Read our analysis on volunteering and public policy: the big topics - the NHS, unemployment, localism, and austerity - where volunteers make a difference

    NCVO champions the voluntary sector and volunteering. We connect, represent and support voluntary organisations.

  • Free NCVO membership extended as merger with Volunteering England is confirmed

    The merger between NCVO and Volunteering England was finalised today, with the organisations set to formally come together on 1 January 2013.

  • Good practice in volunteer management

    What does good volunteer management look like and how do you put this into practice? Good practice in volunteer management is key to unlocking the potential of volunteering in your organisation. Based on NCVO’s UK wide quality standard, Investing in Volunteers, this course provides an introduction to the key principles of good practice in volunteer management and how to apply them to your organisation.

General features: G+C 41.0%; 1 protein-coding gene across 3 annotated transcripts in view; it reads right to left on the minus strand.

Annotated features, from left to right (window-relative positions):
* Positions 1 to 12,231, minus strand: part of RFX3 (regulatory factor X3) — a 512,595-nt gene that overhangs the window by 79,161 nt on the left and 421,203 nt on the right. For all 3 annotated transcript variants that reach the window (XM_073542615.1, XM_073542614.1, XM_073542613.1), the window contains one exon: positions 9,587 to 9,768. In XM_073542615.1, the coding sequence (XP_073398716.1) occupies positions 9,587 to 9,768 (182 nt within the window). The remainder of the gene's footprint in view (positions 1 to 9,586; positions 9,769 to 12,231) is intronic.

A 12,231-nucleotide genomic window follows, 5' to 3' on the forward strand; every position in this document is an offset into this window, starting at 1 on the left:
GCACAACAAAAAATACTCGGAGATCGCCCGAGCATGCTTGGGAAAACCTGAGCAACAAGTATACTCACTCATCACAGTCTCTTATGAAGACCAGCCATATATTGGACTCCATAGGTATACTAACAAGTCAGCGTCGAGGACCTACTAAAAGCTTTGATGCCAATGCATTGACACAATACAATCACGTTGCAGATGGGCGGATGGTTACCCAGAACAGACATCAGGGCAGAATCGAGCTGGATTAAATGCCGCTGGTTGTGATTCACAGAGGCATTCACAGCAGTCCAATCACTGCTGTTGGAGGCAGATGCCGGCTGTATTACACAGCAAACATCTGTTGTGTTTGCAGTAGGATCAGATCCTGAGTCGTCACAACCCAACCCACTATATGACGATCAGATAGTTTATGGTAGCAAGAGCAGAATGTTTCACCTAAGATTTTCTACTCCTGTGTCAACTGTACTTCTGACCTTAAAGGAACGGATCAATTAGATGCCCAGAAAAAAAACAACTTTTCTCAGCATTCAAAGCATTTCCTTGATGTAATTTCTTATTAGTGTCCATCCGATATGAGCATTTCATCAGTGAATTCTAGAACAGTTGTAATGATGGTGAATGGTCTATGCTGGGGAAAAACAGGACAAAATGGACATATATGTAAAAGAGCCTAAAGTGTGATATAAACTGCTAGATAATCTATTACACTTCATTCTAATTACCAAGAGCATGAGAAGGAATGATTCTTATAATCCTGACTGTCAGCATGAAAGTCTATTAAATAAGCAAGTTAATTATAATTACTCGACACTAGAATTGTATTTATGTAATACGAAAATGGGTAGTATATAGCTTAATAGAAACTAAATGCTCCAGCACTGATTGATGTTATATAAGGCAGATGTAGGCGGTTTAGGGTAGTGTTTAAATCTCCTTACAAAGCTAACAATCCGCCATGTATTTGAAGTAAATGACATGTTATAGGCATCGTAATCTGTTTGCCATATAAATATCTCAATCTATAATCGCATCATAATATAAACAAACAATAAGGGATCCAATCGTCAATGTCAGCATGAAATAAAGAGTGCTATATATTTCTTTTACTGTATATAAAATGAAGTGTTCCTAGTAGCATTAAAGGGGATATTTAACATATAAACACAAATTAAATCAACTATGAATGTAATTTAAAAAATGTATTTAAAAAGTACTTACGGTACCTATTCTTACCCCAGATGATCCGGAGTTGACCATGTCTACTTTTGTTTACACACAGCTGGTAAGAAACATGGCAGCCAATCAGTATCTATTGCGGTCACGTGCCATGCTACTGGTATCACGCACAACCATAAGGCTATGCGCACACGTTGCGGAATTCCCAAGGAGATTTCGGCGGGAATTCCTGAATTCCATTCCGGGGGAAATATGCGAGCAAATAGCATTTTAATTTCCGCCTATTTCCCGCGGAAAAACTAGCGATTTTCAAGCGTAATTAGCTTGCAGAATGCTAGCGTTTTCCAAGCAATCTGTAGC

Date 1 December 2017
    Time 09.30 - 16.30
    Location NCVO Conference Suite, London
  • Justin Davis Smith announced as NCVO executive director for volunteering

    Volunteering England chief executive, Justin Davis Smith, will lead NCVO’s new volunteering directorate under the organisation's merger proposals, NCVO announced today.

  • Micro-volunteering on the rise – new research

    More organisations are creating and advertising ‘micro-volunteering’ opportunities, according to new research from NCVO published today.